Voice of Fire is a sound sculpture with 13 flames that act as speakers. As people speak into the microphone, their voice comes out on the thirteen flames at different delays. As they are speaking, their voice is recorded, and when no one is speaking, the system plays back random bits of people speaking, different soundbites on different flames, gradually fading away to silence.
Tim Black and his team of mad scientists built the Voice of Fire for BurningMan 2003.

Here's how it works: ionize a propane flame so that it conducts electricity; place a 400 volt current across the flame; and modulate the current with an audio source. The current will cause the plasma gases in the flame to expand and contract at audio rate, moving air, and making sound.
More details here.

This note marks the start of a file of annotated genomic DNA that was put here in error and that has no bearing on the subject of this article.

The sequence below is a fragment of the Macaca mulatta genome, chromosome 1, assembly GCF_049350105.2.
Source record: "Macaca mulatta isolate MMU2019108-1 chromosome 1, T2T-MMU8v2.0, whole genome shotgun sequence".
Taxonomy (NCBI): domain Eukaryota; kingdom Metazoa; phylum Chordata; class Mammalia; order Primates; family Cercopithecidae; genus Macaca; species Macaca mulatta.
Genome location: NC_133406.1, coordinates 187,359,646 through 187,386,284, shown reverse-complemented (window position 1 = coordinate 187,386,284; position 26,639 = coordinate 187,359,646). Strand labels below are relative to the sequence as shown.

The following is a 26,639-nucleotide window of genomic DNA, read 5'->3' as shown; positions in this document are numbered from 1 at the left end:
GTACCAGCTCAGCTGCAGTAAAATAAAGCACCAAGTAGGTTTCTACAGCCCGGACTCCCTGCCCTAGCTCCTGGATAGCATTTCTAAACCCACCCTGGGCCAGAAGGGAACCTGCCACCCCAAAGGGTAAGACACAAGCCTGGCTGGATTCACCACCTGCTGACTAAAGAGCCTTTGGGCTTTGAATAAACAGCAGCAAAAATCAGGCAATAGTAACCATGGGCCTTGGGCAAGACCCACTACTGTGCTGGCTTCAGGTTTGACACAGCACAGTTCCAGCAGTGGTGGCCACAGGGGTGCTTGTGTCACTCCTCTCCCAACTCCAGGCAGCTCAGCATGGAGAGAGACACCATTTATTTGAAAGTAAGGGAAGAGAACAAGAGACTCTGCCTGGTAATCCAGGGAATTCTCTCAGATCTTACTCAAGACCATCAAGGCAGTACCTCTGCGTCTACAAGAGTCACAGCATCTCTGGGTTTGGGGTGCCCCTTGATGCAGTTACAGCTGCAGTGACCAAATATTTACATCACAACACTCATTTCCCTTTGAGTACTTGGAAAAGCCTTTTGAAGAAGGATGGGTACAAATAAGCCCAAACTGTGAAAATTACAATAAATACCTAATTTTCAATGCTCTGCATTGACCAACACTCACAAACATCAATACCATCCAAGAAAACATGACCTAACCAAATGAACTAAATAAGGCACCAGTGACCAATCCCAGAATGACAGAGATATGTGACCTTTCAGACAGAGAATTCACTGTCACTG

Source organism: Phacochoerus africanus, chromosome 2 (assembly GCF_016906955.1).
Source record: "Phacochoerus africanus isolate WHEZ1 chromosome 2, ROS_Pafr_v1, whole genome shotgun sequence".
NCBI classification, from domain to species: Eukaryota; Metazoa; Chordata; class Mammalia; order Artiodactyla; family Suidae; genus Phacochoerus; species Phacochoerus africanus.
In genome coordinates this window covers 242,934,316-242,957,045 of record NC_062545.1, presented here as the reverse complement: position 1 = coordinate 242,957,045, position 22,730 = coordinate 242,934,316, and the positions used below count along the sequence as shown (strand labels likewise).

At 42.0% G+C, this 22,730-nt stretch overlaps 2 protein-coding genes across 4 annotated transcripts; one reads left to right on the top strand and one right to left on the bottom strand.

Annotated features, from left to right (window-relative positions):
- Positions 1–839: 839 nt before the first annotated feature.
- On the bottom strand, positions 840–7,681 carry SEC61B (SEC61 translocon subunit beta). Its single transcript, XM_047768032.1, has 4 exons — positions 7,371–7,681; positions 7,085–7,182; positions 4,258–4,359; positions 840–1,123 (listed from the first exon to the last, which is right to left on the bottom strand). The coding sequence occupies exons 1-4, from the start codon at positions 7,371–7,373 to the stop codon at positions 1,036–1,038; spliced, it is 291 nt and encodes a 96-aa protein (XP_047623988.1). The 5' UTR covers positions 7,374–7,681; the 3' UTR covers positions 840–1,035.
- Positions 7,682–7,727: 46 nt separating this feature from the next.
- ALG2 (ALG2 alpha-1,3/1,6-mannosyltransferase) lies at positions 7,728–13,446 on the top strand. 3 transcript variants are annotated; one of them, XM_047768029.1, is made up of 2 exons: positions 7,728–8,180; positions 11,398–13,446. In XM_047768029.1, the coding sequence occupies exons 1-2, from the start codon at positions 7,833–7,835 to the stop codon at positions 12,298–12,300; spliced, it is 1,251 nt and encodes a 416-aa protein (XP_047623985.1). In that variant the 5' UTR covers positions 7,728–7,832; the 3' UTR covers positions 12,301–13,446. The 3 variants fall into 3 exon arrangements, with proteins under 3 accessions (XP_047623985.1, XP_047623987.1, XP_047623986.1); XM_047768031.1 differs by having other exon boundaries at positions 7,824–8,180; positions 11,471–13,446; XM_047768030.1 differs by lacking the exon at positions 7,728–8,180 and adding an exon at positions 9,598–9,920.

My contribution to the project was to write the audio software. I used Max/MSP running on a powerbook G4, with a MOTU 828 audio interface that would take input from the microphone, and produce 13 outputs, one for each flame. The core of the software is a sound snippet database system with a silence detector and random-interval recording system that would record soundbytes from 15 to 45 seconds long, and place them in a filesystem organized by time. A random playback system would select a file to play, and send it to its assigned flame. When a snippet finished, the system would delay a random amount, then play the next one. The random delays would increase if no one was speaking into the microphone, so that when someone spoke, there would be a burst of activity that would gradually fade to very sparse, only occasional sounds coming out. For each sound snippet, the burner would burst into flame (if it wasn't already going), wait a bit, then speak.